BLOOD PRESSURE AND BREAKFAST SOLUTIONS

We regularly see media stories highlighting the need to reduce salt in our diets.

The main health concern with higher sodium intakes is an increased risk of hypertension or high blood pressure, a condition that already impacts one in three Australian adults.1 People who are overweight or obese, and those with diabetes or high blood pressure seem to be more sensitive to sodium.2

Effective dietary approaches to lower blood pressure look beyond just salt/sodium and consider potassium intakes,3 as well as recommending healthy eating patterns with high intakes of fruit, whole grains, low-fat dairy and nuts, among other dietary factors.4

In fact a new study, published this week in the Journal of the Academy of Nutrition and Dietetics, found that regardless of the levels of sodium intake, low potassium intake was associated with increased risk of high blood pressure.5

Results from this cross-sectional study of more than 24,000 adults showed the greatest risk of high blood pressure was among those with high sodium and low potassium intakes.

Looking specifically at the recommended healthy eating patterns for hypertension, to me, starting the day with a meal including breakfast cereal, fruit and milk ticks lots of boxes.

In fact, the best available evidence tells us that breakfast cereal consumption is not associated with an increased risk of hypertension and consumption of whole grain breakfast cereal is actually associated with a lower risk of cardiovascular disease.6

Science supports that regular breakfast cereal eaters may actually enjoy a range of benefits associated with reducing the risk of high blood pressure, including:6

  • lower risk of overweight or weight gain, (higher weight increases the risk of high blood pressure and salt sensitivity2),
  • lower risk of diabetes (diabetes increases salt sensitivity2),
  • sodium intakes that are no different to non-cereal eaters,
  • higher whole grain consumption,
  • higher vitamin and mineral intakes, and healthier diets overall.

Ironically breakfast cereals are sometimes on the list of foods to avoid in media stories on reducing salt intake, or low sodium options are recommended.

The reality is most breakfast cereals are moderate or low in sodium.7 More than 90% of the category (ready-to-eat, muesli and oats) provide ≤400mg/100g. Nearly 60% are low sodium at ≤ 120mg/100g. For ready-to-eat breakfast cereals alone, more than 80% of products are ≤400mg/100g. (More information click here)

Breakfast cereals make a greater contribution to potassium intakes (3.6% per capita) than to sodium intakes (2.3% per capita).8 For many of us, extra potassium is also gained from the fruit we add on top of cereal – especially bananas!

So why do we keep hearing breakfast cereal incorrectly mentioned as a significant source of sodium for Australians? It may be a case of mistaken identity. When it comes to nutrition surveys, the standard methodology uses the term ‘cereal’ to describe a wide variety of foods including grains, foods based on grains and flour, and foods than have grain as their main component.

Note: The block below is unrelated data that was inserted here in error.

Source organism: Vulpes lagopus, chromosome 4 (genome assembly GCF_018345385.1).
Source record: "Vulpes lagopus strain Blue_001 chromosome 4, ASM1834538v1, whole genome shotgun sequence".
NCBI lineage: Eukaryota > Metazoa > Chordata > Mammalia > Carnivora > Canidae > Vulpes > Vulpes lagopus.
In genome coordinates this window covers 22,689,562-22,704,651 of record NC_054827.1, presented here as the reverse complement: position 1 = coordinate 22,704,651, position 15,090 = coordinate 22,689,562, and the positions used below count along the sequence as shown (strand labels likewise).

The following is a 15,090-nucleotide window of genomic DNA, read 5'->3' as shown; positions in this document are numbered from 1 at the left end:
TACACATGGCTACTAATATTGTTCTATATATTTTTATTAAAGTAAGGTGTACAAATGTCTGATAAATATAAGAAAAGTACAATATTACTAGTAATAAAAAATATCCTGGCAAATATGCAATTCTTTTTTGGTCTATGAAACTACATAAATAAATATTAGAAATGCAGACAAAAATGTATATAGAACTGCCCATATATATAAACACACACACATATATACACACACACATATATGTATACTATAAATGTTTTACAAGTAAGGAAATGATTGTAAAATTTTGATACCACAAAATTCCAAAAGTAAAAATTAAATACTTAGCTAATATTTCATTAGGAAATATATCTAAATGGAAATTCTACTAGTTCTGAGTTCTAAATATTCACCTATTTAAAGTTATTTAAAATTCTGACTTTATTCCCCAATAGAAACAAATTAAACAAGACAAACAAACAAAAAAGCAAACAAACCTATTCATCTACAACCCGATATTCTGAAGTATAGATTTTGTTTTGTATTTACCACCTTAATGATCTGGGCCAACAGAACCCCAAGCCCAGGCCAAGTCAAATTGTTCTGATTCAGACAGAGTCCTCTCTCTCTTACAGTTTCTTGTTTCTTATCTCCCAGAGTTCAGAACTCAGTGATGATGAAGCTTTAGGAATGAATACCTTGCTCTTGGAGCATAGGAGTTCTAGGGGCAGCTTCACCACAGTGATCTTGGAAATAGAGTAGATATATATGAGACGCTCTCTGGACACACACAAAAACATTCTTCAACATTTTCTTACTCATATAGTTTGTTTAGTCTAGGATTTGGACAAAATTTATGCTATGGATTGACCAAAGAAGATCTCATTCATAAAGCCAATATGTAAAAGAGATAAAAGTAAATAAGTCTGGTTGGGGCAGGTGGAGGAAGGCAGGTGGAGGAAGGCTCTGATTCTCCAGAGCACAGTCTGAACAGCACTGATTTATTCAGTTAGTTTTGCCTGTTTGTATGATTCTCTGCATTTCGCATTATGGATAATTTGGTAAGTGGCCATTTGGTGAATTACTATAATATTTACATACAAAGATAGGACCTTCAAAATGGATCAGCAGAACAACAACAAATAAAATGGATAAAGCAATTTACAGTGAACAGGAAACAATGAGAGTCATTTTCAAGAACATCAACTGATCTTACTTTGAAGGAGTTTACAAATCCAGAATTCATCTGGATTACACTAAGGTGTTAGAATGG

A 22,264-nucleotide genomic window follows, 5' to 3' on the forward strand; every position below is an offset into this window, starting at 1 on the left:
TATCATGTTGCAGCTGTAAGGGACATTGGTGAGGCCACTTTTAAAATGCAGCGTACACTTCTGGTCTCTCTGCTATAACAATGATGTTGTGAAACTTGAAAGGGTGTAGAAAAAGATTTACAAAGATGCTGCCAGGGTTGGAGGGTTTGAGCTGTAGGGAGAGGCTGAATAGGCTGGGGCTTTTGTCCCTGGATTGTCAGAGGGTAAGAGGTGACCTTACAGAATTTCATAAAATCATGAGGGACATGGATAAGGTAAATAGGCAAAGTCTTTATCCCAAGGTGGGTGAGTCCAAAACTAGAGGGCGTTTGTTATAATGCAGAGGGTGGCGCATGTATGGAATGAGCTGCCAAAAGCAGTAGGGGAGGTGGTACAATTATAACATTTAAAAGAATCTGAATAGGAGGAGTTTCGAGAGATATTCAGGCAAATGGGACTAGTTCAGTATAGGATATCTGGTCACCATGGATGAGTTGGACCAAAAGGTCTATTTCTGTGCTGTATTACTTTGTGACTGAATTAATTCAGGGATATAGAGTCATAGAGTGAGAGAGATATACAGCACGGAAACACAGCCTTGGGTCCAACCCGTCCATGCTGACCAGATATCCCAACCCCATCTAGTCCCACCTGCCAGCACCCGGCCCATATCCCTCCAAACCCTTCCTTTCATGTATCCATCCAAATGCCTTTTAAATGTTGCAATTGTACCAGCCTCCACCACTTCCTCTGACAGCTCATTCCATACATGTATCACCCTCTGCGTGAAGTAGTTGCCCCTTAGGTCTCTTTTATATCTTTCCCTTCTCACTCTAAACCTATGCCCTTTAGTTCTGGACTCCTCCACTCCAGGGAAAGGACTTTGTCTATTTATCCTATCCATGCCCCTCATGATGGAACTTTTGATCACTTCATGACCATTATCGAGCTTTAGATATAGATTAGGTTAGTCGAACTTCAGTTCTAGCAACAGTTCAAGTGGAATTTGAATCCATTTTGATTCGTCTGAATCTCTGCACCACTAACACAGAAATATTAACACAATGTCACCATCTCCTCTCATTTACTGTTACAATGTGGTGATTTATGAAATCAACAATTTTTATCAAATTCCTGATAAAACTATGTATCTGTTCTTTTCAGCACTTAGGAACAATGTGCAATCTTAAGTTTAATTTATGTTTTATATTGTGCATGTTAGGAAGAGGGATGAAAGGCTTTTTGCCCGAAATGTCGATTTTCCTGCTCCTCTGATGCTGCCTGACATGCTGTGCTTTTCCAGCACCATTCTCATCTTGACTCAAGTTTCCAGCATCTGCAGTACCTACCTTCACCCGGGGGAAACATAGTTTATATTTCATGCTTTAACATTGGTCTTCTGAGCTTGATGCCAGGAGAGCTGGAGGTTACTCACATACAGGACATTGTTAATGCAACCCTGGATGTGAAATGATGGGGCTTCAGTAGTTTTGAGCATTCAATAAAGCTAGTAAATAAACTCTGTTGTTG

So while the ‘cereal’ survey categories include breakfast cereals, they also include grains like rice and quinoa; flour; bread and rolls; pasta and noodles; biscuits, cakes and pastries; pies, burgers, pizza, nachos and sushi; sandwiches and filled bread rolls and more.

It’s easy to see why these categories can contribute a significant amount of the sodium – they encompass a huge number of very diverse foods that form a large part of what we eat!

The reality is when it comes to watching salt intakes and reducing your risk of hypertension, breakfast cereals remain a great breakfast choice.

Breakfast cereals are quick, delicious and good value, and they are associated with better nutrition and better health. What breakfast do you recommend for good health and better blood pressure?

June 2015

Leigh suit cereal variety IMG_0882 Leigh Reeve is an Advanced Accredited Practising Dietitian and Director of the Australian Breakfast Cereal Manufacturers Forum (ABCMF). Leigh has over 30 years experience as a dietitian and is passionate about sharing practical, evidence-based nutrition information and delicious food ideas.


References

  1. http://www.heartfoundation.org.au/SiteCollectionDocuments/Factsheet-High-blood-pressure.pdf
  2. National Health and Medical Research Council. Nutrient Reference Values for Australia and New Zealand. Canberra: NHMRC; 2006. https://www.nrv.gov.au/nutrients/sodium
  3. World Health Organization (WHO) and Food and Agriculture Organization (FAO). Diet, Nutrition and the Prevention of Chronic Diseases – Report of a Joint WHO/FAO Expert Consultation. Geneva; 2003; page 90. Available at: http://whqlibdoc.who.int/trs/who_trs_916.pdf Accessed 29 June 2015.
  4. Ndanko R, Tapsell L, Charlton K. Identifying the effects of dietary patterns on blood pressure: A systematic review. Nutrition&Dietetics 2015:72 (Suppl. 1):32.
  5. Noh H, Park S, Lee H, Oh H, Paek Y, Song H et al. Association between high blood pressure and intakes of sodium and potassium among Korean adults: Korean National Health and Nutrition Examination Survey 2007-2012. http://www.andjrnl.org/article/S2212-2672%2815%2900532-8/abstract
  6. Williams PG. The Benefits of Breakfast Cereal Consumption: A Systematic Review of the Evidence Base. Adv Nutr 2014; 5:636S-673S. http://advances.nutrition.org/content/5/5/636S.full
  7. Grains & Legumes Nutrition Council (GLNC). GLNC 2014 Grains and Legumes Product Audit. Unpublished: 2014.
  8. Australian Bureau of Statistics. Australian Health Survey: Nutrition First Results – Foods and Nutrients, 2011-12. Canberra: ABS; 2014. http://www.ausstats.abs.gov.au/Ausstats/subscriber.nsf/0/4683FD7315DFDFDBCA257D080014F9E0/$File/australian%20health%20survey%20nutrition%20first%20results%20-%20food%20and%20nutrients,%202011-12.pdf

 

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